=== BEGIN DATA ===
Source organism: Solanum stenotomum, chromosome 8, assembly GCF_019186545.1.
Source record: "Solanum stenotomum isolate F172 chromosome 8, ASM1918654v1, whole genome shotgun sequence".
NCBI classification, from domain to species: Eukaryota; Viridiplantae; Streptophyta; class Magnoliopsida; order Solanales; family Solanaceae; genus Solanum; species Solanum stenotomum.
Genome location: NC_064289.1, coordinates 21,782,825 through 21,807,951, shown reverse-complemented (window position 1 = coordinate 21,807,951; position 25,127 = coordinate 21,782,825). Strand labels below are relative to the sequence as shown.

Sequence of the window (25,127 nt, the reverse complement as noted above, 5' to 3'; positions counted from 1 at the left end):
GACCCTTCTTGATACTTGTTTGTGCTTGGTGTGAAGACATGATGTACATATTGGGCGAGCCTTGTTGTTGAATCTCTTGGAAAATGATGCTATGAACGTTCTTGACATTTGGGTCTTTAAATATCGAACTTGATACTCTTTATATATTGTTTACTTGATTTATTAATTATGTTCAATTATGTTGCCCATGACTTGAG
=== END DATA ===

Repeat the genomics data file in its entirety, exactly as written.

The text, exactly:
Source organism: Solanum stenotomum, chromosome 8, assembly GCF_019186545.1.
Source record: "Solanum stenotomum isolate F172 chromosome 8, ASM1918654v1, whole genome shotgun sequence".
NCBI classification, from domain to species: Eukaryota; Viridiplantae; Streptophyta; class Magnoliopsida; order Solanales; family Solanaceae; genus Solanum; species Solanum stenotomum.
Genome location: NC_064289.1, coordinates 21,782,825 through 21,807,951, shown reverse-complemented (window position 1 = coordinate 21,807,951; position 25,127 = coordinate 21,782,825). Strand labels below are relative to the sequence as shown.

Sequence of the window (25,127 nt, the reverse complement as noted above, 5' to 3'; positions counted from 1 at the left end):
GACCCTTCTTGATACTTGTTTGTGCTTGGTGTGAAGACATGATGTACATATTGGGCGAGCCTTGTTGTTGAATCTCTTGGAAAATGATGCTATGAACGTTCTTGACATTTGGGTCTTTAAATATCGAACTTGATACTCTTTATATATTGTTTACTTGATTTATTAATTATGTTCAATTATGTTGCCCATGACTTGAG